2. Grad Conductor J is Czech, and he is conducting the Stravinsky Septet, which I am playing in, for this Contemporary Music Ensemble concert cycle. His English is not great, and he mumbles a little, and makes hilarious faces when he conducts, and for some reason thinks it's okay to wear a white bow tie and red cummerbund with his black tux when he is conducting a concert... But it's kind of awkwardly charming, mostly because of his accent (and because he's pretty sweet, and definitely well-intentioned). Anyway, I'd really only spoken with him very briefly in class, plus one awkward mumbled conversation on a crowded bus, so hearing him talk as much as he does in rehearsal is a novel thing. It fascinates me. He keeps saying the word slowlier -- as in, "we take it a little slowlier" -- which is an adorable word-formation. I don't remember my Origins & Nature of English Vocabulary as well as I would like, and I left all my old notebooks in Long Beach (how's that for cutting the cord, yo? except I didn't get rid of anything, it's all in a box in my parents' house...), so I don't know exactly what neologistic processes are going on, but it's clearly a conflation of "slowly" and "slower," yeah? Cute. Also, he says "bassoon" with a fun accent. It's a little like "bassyoon" -- not pronounced enough to be umlaut-u, maybe a little like French u? As well as "wiolin" and always "celli" (never "cello"). It's fun.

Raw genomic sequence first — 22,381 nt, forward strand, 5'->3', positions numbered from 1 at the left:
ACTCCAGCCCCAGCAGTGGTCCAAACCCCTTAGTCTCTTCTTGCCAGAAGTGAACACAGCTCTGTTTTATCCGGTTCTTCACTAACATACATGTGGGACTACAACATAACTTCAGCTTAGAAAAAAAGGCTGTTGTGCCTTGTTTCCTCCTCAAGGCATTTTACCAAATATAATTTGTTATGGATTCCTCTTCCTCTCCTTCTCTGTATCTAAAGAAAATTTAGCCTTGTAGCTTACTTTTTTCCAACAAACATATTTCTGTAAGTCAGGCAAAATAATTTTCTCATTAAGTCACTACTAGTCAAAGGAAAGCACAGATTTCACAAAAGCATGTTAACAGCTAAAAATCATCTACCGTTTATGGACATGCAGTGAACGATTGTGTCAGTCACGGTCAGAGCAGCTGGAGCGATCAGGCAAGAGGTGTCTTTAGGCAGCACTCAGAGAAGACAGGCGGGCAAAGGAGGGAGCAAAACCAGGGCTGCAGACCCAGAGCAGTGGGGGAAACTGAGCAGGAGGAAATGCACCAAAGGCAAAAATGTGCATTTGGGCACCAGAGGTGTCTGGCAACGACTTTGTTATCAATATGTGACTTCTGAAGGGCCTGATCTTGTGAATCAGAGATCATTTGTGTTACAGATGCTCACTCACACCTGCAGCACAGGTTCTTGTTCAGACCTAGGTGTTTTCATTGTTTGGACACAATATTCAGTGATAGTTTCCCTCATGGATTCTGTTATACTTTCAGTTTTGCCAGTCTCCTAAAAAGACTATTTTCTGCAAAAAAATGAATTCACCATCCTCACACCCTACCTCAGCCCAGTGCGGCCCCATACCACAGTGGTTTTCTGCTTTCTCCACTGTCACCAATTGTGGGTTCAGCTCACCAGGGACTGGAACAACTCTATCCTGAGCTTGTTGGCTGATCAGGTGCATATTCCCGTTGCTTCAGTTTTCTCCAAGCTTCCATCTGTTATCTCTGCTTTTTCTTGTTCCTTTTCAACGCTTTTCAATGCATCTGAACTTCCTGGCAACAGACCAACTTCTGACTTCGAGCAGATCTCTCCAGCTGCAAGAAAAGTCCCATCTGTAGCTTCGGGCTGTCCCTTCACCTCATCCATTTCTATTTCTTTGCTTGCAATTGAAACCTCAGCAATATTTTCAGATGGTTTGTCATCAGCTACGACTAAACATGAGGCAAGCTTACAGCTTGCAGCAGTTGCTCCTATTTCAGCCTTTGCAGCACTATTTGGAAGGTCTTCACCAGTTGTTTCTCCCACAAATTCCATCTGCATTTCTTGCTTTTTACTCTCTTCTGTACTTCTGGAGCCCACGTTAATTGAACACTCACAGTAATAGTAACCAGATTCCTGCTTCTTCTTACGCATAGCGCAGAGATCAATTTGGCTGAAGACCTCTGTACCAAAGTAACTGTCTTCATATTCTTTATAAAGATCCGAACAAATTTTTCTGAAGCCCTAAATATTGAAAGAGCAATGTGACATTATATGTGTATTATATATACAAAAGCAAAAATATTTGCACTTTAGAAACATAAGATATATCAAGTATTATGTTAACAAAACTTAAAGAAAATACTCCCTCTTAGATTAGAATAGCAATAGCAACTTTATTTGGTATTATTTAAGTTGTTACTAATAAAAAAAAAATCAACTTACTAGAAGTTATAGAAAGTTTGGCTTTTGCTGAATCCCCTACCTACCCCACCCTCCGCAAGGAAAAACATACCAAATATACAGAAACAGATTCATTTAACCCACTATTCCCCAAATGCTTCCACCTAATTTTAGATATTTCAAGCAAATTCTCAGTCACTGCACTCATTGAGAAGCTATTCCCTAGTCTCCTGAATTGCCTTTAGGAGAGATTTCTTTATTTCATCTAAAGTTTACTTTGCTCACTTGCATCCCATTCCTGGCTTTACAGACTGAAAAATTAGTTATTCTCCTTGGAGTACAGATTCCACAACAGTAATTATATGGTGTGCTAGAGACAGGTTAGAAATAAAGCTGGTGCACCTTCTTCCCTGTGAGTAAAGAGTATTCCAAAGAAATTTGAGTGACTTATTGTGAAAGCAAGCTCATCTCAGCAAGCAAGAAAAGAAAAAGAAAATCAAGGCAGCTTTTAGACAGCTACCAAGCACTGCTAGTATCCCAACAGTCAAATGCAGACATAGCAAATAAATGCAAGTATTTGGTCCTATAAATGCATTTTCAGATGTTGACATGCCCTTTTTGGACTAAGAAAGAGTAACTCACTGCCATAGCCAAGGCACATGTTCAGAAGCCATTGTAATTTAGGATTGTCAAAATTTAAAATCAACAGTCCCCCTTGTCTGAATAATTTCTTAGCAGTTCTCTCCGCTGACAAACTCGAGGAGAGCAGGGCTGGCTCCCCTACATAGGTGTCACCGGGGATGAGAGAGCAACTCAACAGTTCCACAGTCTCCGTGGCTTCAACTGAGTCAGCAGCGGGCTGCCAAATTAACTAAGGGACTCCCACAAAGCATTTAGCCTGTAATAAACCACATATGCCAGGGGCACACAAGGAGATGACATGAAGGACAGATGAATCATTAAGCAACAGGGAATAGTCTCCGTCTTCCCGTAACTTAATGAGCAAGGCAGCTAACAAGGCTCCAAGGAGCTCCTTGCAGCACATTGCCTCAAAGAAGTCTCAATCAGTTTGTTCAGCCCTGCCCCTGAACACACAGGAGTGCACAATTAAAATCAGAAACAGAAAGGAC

3. The Stravinsky Septet is a lot more fun (and a lot easier to read) with more than four parts accounted for. No joke, for the first rehearsal last week (at 9 a.m.), I was the first person to show up, at maybe 20 of? Grad Conductor D, the CME manager, arrived soon after, and we set up the chairs (as we were doing so, someone from the rehearsal crew, which I guess is a work-study deal? they do set-up and tear-down for all the "large ensembles" -- orchestra, wind ensemble, and CME -- poked his head in but we were all, "we got this" so he left), and then Grad Conductor J came as well, and I warmed up. The violinist and violist were also essentially on time, so Grad Conductor D covered the piano part, and we started reading (we'd only gotten the parts scores (the parts are on back-order, bah) the night before, okay? I only remembered to pick mine up that morning). The pianist arrived 45 minutes late. The clarinetist and cellist never showed up at all, and Grad Conductor D had forgotten to put a horn player on the roster. This morning's 9 a.m. rehearsal had everyone but the horn, which, eh, not cool, but it was still much easier to put things together and get shit done. Yesterday's 8:30 a.m. rehearsal of the Stravinsky Concertino for 12 players was also pretty pathetic -- four people (violin, clarinet, oboe, trumpet 1) never showed up, trumpet 2 arrived halfway through the rehearsal, trombone 1 even later, and we started about 10 or 15 minutes behind schedule because we were waiting for people to trickle in.